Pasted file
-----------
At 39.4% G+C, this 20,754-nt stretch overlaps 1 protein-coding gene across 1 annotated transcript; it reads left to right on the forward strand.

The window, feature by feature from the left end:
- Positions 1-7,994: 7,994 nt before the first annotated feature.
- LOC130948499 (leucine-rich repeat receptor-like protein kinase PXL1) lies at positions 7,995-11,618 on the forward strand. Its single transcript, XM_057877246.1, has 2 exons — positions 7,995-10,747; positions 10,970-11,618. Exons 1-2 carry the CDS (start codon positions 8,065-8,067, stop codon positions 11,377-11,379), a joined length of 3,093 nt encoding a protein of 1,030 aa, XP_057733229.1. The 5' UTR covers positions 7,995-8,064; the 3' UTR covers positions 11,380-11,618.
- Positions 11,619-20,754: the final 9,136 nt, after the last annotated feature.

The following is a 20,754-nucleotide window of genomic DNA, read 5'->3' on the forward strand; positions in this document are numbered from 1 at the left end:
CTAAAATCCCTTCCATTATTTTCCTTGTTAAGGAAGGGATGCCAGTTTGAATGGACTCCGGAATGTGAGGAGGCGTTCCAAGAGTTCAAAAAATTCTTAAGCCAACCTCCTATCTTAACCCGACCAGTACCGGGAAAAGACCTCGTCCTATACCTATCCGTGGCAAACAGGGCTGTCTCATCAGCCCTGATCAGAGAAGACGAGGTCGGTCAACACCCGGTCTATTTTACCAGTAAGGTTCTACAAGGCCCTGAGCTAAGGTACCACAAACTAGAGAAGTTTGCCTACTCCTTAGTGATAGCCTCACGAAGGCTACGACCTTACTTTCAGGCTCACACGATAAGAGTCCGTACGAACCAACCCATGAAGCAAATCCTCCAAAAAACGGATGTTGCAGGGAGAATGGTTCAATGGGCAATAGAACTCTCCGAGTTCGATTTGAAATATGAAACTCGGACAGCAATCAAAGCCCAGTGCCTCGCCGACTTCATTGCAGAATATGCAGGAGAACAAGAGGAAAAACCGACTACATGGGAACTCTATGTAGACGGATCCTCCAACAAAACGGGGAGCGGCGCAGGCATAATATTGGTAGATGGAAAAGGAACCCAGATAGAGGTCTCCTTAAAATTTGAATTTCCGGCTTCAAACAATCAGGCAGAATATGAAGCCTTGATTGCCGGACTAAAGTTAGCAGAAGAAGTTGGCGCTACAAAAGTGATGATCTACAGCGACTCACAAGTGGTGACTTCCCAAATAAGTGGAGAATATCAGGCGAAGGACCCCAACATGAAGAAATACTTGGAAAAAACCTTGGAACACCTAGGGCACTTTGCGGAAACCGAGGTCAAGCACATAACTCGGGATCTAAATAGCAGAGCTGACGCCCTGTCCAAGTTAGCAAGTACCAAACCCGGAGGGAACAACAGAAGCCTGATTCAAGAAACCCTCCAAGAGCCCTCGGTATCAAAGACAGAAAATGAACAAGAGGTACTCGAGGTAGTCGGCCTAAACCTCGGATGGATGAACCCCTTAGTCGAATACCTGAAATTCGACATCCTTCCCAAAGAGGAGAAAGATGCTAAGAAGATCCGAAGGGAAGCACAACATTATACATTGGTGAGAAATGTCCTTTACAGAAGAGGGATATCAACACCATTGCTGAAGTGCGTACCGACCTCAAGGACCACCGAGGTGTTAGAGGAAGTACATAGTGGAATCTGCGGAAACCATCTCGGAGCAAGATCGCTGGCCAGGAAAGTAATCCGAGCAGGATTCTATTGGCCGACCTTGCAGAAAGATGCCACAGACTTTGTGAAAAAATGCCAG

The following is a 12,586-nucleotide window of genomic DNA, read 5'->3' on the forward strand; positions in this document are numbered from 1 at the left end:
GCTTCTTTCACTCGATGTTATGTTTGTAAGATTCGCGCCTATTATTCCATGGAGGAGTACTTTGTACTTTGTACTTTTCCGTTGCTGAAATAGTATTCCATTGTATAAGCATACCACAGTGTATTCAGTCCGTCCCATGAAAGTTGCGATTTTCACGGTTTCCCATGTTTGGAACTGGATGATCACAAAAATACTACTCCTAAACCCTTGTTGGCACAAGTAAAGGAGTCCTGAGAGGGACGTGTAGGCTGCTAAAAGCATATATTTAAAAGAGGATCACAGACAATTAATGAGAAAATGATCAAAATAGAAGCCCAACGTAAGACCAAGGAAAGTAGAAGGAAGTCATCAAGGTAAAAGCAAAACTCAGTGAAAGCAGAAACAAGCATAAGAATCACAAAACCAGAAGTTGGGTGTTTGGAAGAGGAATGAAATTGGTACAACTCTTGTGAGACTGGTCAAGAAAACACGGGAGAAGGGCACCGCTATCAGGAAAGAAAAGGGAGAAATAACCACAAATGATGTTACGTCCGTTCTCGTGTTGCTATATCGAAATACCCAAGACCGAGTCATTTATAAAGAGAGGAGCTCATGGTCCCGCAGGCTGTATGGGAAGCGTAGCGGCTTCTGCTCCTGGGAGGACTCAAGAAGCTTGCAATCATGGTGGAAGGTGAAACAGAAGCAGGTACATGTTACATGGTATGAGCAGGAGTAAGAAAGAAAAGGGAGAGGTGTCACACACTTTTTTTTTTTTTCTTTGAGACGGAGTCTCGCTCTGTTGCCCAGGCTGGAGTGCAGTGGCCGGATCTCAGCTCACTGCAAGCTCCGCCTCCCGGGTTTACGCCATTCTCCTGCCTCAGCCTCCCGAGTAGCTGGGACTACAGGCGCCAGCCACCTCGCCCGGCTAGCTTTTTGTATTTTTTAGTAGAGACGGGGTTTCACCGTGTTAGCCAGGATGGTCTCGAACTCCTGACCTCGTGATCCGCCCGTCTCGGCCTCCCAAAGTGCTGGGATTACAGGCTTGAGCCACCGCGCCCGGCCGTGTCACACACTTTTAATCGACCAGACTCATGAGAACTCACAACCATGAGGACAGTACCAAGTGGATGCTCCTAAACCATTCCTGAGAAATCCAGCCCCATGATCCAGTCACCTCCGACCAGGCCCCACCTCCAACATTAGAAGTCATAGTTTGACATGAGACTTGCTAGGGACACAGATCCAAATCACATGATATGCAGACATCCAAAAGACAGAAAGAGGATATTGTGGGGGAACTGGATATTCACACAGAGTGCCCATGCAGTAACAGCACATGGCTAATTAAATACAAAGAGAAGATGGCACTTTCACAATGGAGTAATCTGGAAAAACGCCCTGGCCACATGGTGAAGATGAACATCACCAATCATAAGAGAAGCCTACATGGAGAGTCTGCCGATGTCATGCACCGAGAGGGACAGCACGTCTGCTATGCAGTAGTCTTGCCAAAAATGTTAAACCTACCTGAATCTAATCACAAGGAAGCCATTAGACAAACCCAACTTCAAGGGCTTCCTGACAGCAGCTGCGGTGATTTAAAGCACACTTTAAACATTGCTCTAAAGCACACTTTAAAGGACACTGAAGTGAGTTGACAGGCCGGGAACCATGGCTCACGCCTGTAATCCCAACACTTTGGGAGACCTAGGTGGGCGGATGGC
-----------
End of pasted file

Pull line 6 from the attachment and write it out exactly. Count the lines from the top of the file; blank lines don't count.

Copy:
The following is a 20,754-nucleotide window of genomic DNA, read 5'->3' on the forward strand; positions in this document are numbered from 1 at the left end: